It's no surprise that training and development go hand in hand with turnover and retention – the first 90 days of a caregiver's employment with an agency truly matter.
According to Home Care Pulse’s 2021 Home Care Benchmarking Study, caregiver turnover costs agencies, on average, about $1,600 per bad hire. This study also found that while the average turnover rate was 65.2% in 2020, 80% of that turnover happened in the first 90 days. Ok – so let's say you get the right caregivers in the door – it’s then time to onboard and acclimate them into your agency. But according to a staggering statistic from Gallup, only 12% of employees believe their company’s onboarding programs adequately trained them for their roles, leaving 88% feeling inadequately trained. And to further drive this point home,
SHRM – the Society for Human Resource Management – has found that 69% of employees are more likely to stay in a role for 3 years if they experience great onboarding.
We can all do the math on what the potential dollars lost within a single agency might be, so a major focus for all agencies should be finding and implementing practical ways to impact turnover, especially in the early months. And in home care, one of the best ways to minimize turnover is by having a successful training program that provides your caregivers with opportunities to learn what they need to provide great care.
So, let’s start at the very beginning with how home care agencies can create a learning plan.
How To Create a Learning Plan
Step 1: Determine Compliance and Clinical Requirements
You want to determine all compliance and clinical requirements and – if applicable – any certifications that are needed. Just like any good recipe, it all starts with the ingredients. What types of training plans does your agency need? Most of the time, agencies need more than just one standard plan.
Types of plans may include:
You want to map all state requirements to the course materials to ensure you're compliant with all regulations. If you're building out a state certification program, look at your client population and determine what trainings are most applicable to them.
For example, if your agency services patients with dementia or if you have a large population of clients with traumatic brain injuries, you definitely want to upskill your caregivers to meet the needs of those clients. In other words, train for the needs of your clients, and you will be helping your caregivers to meet those needs and provide the best care.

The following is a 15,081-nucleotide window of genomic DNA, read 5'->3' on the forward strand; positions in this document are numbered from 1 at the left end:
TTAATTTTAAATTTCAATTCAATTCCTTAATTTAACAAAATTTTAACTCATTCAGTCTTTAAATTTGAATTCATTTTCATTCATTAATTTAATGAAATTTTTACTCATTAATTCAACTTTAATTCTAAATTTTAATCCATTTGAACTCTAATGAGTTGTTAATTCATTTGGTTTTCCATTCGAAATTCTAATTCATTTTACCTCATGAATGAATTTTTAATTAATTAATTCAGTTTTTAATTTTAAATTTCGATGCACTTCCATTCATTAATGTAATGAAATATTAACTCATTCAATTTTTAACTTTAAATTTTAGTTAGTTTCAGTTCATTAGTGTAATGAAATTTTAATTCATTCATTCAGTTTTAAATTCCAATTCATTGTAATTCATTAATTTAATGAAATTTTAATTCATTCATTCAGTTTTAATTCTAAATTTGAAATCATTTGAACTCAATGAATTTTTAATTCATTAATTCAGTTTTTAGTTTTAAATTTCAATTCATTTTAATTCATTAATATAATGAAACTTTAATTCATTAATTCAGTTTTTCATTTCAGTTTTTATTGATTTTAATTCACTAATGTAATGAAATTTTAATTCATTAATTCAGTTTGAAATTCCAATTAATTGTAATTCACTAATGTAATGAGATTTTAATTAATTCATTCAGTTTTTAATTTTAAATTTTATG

Step 2: Set Goals for Your Learners and Yourself
A great way to encourage learning is by setting goals for your caregivers. These goals should be micro goals that are easy to achieve so they can follow along.
The goals you should set for yourself are different from that of your caregivers. Your overall goal should include a particular percentage of course completion by your workforce within a defined timeline. Also, think about items like:
Step 3: Assign Training
There are different modalities of learning – you can have in-person training, online training, hybrid training . . . you get the idea. Technology adoption plays an important part here. Also remember, your workforce is not unlike a classroom setting where there are different types of learners, like visual versus verbal. When you assign training, you should make sure you don’t have just one type of learning style covered. This will keep your caregivers interested and focused, and they will be able to retain more of the important trainings you assign.
Step 4: Track Progress
Make sure that the caregivers you are training are compliant with their training and are finishing on time. The old adage, “what gets measured, gets done,” applies here. Your caregivers will need to be reminded. After all, days can get busy, and people can get distracted. Friendly reminders go a long way.
Step 5: Encourage Usage
There are many ways to encourage usage. For example, you can use gamification to make learning more enjoyable and easier to process, rather than having caregivers read a manual that can be dry and unappealing.
Check in with your caregivers and ask them:
This way, you get a sense for what they are finding valuable, both in content and in style, and can gain insight into which additional learning plans may work best for them in the future.
Step 6: Assess, Evaluate, and Reflect Frequently
If there is one thing that is a guarantee, it is that state and federal compliance requirements will continue to change, thus making the need to evaluate training an ongoing process. Be ready to adjust your learning plan accordingly to make sure your agency stays in compliance. Don’t forget, compliance is important, but having a pulse on which trainings are making an impact will also better prepare you and your caregivers to serve your clients.
Interested in learning management software with the features described above but don’t know where to start? Find out more about Viventium Learning powered by Nevvon on our Learning Management page or by registering for our webinar “An Overview of Viventium Learning Powered by Nevvon.”
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